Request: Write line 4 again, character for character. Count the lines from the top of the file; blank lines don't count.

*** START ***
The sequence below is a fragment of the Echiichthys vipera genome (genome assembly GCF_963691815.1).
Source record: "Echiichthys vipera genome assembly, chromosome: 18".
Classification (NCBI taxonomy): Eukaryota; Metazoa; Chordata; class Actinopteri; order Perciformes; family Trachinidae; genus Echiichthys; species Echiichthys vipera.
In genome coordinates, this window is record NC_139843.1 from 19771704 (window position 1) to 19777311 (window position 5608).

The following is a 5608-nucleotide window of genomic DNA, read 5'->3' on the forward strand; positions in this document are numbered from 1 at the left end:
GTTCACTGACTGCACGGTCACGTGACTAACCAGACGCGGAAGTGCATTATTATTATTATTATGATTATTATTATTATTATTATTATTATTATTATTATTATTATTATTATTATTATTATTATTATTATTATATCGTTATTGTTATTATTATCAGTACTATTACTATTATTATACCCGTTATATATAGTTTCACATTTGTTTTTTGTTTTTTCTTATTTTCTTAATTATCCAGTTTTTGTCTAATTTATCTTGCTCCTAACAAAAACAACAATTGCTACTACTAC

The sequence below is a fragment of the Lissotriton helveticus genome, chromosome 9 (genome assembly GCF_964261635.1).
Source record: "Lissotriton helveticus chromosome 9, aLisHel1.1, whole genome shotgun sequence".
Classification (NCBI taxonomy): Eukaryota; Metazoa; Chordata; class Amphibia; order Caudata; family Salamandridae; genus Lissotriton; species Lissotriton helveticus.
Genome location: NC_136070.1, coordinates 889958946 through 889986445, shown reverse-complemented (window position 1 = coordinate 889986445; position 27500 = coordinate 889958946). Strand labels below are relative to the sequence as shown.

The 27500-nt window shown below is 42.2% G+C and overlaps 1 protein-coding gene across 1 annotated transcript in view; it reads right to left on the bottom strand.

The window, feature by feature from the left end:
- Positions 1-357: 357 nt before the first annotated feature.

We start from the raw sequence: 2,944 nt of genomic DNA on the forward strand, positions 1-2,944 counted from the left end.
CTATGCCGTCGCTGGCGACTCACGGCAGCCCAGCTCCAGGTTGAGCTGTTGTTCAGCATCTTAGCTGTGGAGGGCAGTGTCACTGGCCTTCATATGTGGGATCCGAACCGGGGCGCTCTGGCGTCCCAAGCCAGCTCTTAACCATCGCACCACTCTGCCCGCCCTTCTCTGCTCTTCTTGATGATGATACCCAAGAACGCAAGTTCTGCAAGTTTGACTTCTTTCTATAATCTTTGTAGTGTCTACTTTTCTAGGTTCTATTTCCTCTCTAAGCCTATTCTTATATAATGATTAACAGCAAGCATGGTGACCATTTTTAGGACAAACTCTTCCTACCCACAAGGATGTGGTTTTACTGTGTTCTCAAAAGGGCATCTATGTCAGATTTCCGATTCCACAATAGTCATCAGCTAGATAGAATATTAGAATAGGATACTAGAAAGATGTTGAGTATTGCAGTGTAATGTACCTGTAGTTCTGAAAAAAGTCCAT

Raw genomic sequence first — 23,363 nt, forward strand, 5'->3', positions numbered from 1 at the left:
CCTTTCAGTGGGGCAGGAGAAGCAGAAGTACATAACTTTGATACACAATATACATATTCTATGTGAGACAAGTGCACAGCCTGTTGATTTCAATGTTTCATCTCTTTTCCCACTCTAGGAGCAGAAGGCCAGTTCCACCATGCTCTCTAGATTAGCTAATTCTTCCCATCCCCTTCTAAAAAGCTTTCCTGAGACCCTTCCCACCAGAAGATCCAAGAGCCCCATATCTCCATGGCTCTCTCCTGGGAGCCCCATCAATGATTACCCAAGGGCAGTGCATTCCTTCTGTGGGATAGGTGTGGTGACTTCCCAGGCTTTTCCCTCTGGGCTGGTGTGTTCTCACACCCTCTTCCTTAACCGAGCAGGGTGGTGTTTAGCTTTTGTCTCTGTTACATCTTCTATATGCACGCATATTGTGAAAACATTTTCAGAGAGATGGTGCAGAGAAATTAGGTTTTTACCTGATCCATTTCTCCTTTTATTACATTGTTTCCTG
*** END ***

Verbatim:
In genome coordinates, this window is record NC_139843.1 from 19771704 (window position 1) to 19777311 (window position 5608).